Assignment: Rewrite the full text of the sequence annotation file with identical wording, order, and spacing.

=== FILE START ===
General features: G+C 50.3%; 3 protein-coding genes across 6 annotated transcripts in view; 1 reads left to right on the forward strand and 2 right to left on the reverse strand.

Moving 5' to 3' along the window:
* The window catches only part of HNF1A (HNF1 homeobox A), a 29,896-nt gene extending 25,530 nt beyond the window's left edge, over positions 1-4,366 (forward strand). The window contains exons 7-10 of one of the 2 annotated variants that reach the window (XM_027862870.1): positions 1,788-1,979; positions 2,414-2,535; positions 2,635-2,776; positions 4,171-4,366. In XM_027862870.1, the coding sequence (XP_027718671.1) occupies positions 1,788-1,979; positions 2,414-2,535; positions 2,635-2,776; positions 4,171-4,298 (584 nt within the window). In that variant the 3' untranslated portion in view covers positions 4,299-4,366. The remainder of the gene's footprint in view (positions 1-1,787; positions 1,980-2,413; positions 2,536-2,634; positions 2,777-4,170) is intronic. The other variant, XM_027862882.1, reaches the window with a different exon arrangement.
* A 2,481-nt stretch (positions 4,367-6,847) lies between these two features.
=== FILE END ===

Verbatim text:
General features: G+C 50.3%; 3 protein-coding genes across 6 annotated transcripts in view; 1 reads left to right on the forward strand and 2 right to left on the reverse strand.

Moving 5' to 3' along the window:
* The window catches only part of HNF1A (HNF1 homeobox A), a 29,896-nt gene extending 25,530 nt beyond the window's left edge, over positions 1-4,366 (forward strand). The window contains exons 7-10 of one of the 2 annotated variants that reach the window (XM_027862870.1): positions 1,788-1,979; positions 2,414-2,535; positions 2,635-2,776; positions 4,171-4,366. In XM_027862870.1, the coding sequence (XP_027718671.1) occupies positions 1,788-1,979; positions 2,414-2,535; positions 2,635-2,776; positions 4,171-4,298 (584 nt within the window). In that variant the 3' untranslated portion in view covers positions 4,299-4,366. The remainder of the gene's footprint in view (positions 1-1,787; positions 1,980-2,413; positions 2,536-2,634; positions 2,777-4,170) is intronic. The other variant, XM_027862882.1, reaches the window with a different exon arrangement.
* A 2,481-nt stretch (positions 4,367-6,847) lies between these two features.